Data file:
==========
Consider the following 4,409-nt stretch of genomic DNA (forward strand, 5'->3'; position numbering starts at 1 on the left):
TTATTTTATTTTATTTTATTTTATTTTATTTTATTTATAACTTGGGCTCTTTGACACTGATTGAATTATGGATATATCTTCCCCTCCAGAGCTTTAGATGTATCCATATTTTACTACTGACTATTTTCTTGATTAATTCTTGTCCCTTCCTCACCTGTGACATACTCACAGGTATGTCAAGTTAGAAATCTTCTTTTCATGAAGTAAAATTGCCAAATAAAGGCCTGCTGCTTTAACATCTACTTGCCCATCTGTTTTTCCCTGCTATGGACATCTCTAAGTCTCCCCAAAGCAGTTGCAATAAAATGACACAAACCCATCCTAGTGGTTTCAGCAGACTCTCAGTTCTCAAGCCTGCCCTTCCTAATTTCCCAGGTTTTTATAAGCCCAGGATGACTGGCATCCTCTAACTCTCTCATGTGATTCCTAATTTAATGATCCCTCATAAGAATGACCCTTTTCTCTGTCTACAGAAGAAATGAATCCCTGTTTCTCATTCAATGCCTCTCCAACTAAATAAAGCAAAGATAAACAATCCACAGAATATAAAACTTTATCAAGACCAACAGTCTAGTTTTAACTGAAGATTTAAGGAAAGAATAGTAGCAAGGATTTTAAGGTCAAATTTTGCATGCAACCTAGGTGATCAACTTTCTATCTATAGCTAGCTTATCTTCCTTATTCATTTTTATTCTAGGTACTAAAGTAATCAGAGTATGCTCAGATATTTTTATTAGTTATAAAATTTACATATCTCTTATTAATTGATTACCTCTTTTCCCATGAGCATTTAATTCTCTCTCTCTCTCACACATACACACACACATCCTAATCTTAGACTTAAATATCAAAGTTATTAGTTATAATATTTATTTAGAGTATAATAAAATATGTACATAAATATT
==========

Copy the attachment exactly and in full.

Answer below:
Consider the following 4,409-nt stretch of genomic DNA (forward strand, 5'->3'; position numbering starts at 1 on the left):
TTATTTTATTTTATTTTATTTTATTTTATTTTATTTATAACTTGGGCTCTTTGACACTGATTGAATTATGGATATATCTTCCCCTCCAGAGCTTTAGATGTATCCATATTTTACTACTGACTATTTTCTTGATTAATTCTTGTCCCTTCCTCACCTGTGACATACTCACAGGTATGTCAAGTTAGAAATCTTCTTTTCATGAAGTAAAATTGCCAAATAAAGGCCTGCTGCTTTAACATCTACTTGCCCATCTGTTTTTCCCTGCTATGGACATCTCTAAGTCTCCCCAAAGCAGTTGCAATAAAATGACACAAACCCATCCTAGTGGTTTCAGCAGACTCTCAGTTCTCAAGCCTGCCCTTCCTAATTTCCCAGGTTTTTATAAGCCCAGGATGACTGGCATCCTCTAACTCTCTCATGTGATTCCTAATTTAATGATCCCTCATAAGAATGACCCTTTTCTCTGTCTACAGAAGAAATGAATCCCTGTTTCTCATTCAATGCCTCTCCAACTAAATAAAGCAAAGATAAACAATCCACAGAATATAAAACTTTATCAAGACCAACAGTCTAGTTTTAACTGAAGATTTAAGGAAAGAATAGTAGCAAGGATTTTAAGGTCAAATTTTGCATGCAACCTAGGTGATCAACTTTCTATCTATAGCTAGCTTATCTTCCTTATTCATTTTTATTCTAGGTACTAAAGTAATCAGAGTATGCTCAGATATTTTTATTAGTTATAAAATTTACATATCTCTTATTAATTGATTACCTCTTTTCCCATGAGCATTTAATTCTCTCTCTCTCTCACACATACACACACACATCCTAATCTTAGACTTAAATATCAAAGTTATTAGTTATAATATTTATTTAGAGTATAATAAAATATGTACATAAATATT